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By: Korie Marshall, Editor

I recently attended a workshop sponsored by Tourism Valemount on managing your online reputation. It’s geared towards independent tourism businesses like accommodations and restaurants, but the presenter, Daniel Craig, says the principles apply to every business.

Craig (no, not the same Daniel Craig that plays James Bond) started the first hotel blog, and has now started a business to help other businesses manage their presence online. He knows that online reviews of your business can be all over the board, and that paying attention to them can be distracting. He recommends a number of simple, and free things you can do, they just take your time and effort.

Since I don’t personally run a tourism business, I was thinking in different terms – like of the non-profits I am involved with, or sometimes report on, and about how many times I go first to the internet to find information. And I was thinking about how often it is either wrong or it just doesn’t exist for the local groups, projects, governments I care about. If I can’t find it, there is a good chance no one else will either.

I know; there are lots of people who don’t have computers and cell phones, lots of people who would rather just pick up the phone and ask a question. That is fine. But there are many people who come to the Robson Valley for many reasons – work, vacation, visiting family, thinking of moving – and many of them are looking online for the information they need.

One thing kept ringing through my head during the workshop – that it is important to manage what is online about yourself or your organization. There were pictures of me, already tagged as me, on Facebook before I joined it. There are probably reviews of your business on a website somewhere, even if you’ve not done anything about it. There are websites that review everything from hotels and restaurants, to prisons, doctors, teachers, and employers (from the viewpoint of the employees). You can go to sites like Google Maps, Trip Advisor and Yelp and you might find there is already a free page about your business. If there is not, you can create it, but either way, you had better claim it and make sure information is correct.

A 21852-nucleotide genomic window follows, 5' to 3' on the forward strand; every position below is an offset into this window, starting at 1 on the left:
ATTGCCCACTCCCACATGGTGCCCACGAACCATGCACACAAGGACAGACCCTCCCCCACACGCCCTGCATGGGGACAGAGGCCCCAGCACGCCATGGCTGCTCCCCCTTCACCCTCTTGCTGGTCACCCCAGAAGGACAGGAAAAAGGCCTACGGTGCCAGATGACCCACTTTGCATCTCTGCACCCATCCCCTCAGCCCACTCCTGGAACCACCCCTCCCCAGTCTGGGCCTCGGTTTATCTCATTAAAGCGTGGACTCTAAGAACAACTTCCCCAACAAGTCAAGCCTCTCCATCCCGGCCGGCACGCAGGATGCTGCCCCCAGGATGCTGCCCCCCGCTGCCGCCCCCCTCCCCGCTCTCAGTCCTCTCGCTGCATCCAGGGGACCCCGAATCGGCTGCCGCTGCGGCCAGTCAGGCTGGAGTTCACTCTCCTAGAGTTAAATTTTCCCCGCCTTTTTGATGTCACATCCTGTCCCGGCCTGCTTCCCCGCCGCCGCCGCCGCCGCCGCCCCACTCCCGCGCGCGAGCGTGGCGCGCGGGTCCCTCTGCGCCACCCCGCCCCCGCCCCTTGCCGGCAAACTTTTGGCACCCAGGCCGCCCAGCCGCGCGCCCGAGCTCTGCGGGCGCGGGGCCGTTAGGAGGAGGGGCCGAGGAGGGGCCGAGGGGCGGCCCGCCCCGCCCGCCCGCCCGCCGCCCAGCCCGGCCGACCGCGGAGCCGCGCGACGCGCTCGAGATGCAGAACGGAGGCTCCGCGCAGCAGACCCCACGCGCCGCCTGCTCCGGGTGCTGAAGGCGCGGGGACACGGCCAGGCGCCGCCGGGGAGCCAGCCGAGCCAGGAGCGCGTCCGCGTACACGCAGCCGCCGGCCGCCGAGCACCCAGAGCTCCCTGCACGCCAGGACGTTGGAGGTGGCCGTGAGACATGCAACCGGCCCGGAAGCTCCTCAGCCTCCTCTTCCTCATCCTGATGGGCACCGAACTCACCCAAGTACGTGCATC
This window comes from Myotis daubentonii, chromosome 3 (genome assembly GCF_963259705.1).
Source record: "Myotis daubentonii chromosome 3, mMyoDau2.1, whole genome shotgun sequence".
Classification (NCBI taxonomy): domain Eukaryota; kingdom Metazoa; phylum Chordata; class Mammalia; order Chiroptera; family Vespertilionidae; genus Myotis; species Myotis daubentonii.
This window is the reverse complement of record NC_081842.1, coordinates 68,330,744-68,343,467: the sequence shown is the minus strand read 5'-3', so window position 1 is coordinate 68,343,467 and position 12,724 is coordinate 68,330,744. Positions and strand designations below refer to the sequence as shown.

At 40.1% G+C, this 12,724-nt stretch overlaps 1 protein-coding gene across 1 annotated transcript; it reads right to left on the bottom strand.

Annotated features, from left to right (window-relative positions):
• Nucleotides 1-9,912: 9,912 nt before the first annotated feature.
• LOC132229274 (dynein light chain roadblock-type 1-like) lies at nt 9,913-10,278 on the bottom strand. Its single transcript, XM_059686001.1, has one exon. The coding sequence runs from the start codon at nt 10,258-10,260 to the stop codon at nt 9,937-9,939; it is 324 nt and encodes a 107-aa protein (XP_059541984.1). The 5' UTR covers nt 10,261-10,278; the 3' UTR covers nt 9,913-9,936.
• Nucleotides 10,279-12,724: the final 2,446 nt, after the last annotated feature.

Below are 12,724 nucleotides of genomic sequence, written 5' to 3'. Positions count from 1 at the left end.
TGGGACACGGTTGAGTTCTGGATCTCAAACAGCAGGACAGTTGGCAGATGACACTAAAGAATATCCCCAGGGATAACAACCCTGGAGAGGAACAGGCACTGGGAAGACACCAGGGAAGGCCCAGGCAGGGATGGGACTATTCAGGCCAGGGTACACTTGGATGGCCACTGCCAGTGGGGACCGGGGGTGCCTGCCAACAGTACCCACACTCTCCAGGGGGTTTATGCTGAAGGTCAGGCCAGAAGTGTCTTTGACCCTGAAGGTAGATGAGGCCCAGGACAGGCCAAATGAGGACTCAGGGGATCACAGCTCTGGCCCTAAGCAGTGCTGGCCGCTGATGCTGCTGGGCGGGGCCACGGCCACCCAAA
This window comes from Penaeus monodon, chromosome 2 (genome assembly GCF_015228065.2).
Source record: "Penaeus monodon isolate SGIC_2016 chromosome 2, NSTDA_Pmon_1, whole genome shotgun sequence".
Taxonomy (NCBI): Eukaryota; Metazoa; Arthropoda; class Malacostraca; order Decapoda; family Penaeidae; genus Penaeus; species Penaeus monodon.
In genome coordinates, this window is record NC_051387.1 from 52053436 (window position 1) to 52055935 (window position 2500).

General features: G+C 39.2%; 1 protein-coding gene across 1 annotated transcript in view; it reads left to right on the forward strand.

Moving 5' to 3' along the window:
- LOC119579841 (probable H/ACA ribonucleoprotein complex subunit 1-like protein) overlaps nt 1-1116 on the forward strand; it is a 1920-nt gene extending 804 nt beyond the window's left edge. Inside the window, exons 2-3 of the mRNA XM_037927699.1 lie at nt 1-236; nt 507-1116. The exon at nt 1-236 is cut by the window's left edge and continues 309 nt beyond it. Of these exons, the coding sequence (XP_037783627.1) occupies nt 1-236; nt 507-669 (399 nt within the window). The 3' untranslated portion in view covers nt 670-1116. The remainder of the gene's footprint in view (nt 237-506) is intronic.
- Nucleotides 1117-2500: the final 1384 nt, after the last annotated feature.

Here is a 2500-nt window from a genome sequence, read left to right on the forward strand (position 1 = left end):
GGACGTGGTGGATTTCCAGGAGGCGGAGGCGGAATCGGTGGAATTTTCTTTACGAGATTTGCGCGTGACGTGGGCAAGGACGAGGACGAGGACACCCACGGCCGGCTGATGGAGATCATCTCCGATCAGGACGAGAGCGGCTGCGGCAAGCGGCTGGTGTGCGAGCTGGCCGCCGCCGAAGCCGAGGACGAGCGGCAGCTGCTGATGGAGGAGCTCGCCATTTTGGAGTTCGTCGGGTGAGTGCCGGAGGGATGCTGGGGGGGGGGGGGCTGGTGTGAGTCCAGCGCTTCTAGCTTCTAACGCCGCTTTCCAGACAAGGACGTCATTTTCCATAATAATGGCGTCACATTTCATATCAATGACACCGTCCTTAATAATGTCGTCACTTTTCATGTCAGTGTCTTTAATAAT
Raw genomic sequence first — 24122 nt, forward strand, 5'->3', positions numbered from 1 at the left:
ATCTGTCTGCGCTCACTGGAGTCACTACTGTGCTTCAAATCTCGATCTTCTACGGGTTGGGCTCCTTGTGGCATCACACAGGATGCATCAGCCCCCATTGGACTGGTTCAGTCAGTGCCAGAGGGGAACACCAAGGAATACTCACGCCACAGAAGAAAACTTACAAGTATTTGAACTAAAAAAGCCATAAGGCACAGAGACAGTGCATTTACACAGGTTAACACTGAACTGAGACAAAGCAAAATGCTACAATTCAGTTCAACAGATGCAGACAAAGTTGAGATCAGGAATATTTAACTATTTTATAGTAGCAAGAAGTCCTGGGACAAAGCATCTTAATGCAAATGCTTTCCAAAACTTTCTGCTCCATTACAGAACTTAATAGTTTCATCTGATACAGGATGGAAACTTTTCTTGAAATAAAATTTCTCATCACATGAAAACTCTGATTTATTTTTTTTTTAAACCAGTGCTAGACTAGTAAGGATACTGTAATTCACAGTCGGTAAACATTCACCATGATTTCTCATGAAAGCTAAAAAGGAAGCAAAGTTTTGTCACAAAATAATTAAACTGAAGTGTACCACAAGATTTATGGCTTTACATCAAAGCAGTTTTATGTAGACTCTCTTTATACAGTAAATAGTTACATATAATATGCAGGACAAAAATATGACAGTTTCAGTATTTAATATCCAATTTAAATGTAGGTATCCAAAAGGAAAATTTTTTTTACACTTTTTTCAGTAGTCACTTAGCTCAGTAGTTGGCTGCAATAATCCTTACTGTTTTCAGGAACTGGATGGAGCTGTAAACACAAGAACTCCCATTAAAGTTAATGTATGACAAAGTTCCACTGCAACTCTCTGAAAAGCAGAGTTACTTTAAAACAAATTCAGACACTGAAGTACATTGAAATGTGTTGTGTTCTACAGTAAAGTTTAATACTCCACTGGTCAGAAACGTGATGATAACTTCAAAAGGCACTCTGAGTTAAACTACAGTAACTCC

Craig says there are no statistics currently available about exactly how important having an online presence is, but he says it is clearly becoming more important. Many people go online now days to do research or check out reviews of just about anything before making decisions – about trips, major purchases, household electronics, clothes, dinner. People are also checking online to see if your organization is legitimate, to see what you are all about, decide if they want to join or support you, or say yes to your funding request.

One other thing Craig points out that affects all of us is that your reputation is not just about you. There is interdependence between local businesses and organizations with each other and with the region and province. I know it is hard to figure out what to spend your time and effort on, especially when many of us don’t have the expertise needed, or maybe we just don’t have the time or the confidence. That in itself seems like it could be a big opportunity for the right person to start a small local business, helping other local businesses with their online presence. And maybe they could help make Google get their maps right for this area.